alexa Human embryonic stem cell-derived epithelial cells in a novel in vitro model of vocal mucosa.
Genetics & Molecular Biology

Genetics & Molecular Biology

Journal of Stem Cell Research & Therapy

Author(s): Leydon C

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A satisfactory in vitro model of vocal fold mucosa does not exist, thus precluding a systematic, controlled study of vocal fold biology and biomechanics. We sought to create a valid, reproducible three-dimensional (3D) in vitro model of human origin of vocal fold mucosa of human origin. We hypothesized that coculture of human embryonic stem cell (hESC)-derived simple epithelial cells with primary vocal fold fibroblasts under appropriate conditions would elicit morphogenesis of progenitor cells into vocal fold epithelial-like cells and creation of a basement membrane. Using an in vitro prospective study design, hESCs were differentiated into cells that coexpressed the simple epithelial cell marker, keratin 18 (K18), and the transcription factor, p63. These simple epithelial cells were cocultured with primary vocal fold fibroblasts seeded in a collagen gel scaffold. The cells were cultured for 3 weeks in a keratinocyte medium at an air-liquid interface. After that time, the engineered mucosa demonstrated a stratified, squamous epithelium and a continuous basement membrane recapitulating the key morphologic and phenotypic characteristics of native vocal fold mucosa. hESC-derived epithelial cells exhibited positive staining for vocal fold stratified, squamous epithelial markers, keratin 13 (K13) and 14 (K14), as well as tight junctions, adherens junctions, gap junctions, and desmosomes. Despite the presence of components critical for epithelial structural integrity, the epithelium demonstrated greater permeability than native tissue indicating compromised functional integrity. While further work is warranted to improve functional barrier integrity, this study demonstrates that hESC-derived epithelial progenitor cells can be engineered to create a replicable 3D in vitro model of vocal fold mucosa featuring a multilayered, terminally differentiated epithelium.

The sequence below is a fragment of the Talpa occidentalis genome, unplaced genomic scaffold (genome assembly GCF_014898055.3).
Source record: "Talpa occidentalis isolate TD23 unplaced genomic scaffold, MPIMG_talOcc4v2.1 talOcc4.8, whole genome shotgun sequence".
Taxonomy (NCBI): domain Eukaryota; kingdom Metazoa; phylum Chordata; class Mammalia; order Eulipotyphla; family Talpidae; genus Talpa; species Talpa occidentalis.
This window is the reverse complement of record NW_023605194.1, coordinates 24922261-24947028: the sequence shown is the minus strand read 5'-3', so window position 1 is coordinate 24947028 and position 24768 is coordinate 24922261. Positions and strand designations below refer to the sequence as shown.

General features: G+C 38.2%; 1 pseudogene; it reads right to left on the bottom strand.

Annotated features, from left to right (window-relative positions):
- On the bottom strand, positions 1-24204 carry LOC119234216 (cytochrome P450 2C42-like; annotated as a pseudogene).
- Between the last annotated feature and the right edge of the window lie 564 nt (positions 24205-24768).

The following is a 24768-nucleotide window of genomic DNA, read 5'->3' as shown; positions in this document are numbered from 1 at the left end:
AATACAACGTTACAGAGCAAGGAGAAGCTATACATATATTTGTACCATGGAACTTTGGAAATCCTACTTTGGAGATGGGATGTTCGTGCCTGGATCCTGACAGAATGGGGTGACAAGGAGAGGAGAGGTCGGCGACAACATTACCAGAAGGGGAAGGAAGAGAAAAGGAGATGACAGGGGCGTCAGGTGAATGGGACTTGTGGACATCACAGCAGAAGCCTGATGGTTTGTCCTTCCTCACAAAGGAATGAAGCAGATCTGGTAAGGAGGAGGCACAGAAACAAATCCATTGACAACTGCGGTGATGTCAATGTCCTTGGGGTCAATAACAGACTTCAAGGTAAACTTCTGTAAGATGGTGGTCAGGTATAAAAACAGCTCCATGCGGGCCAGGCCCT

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This article was published in Tissue Eng Part A and referenced in Journal of Stem Cell Research & Therapy

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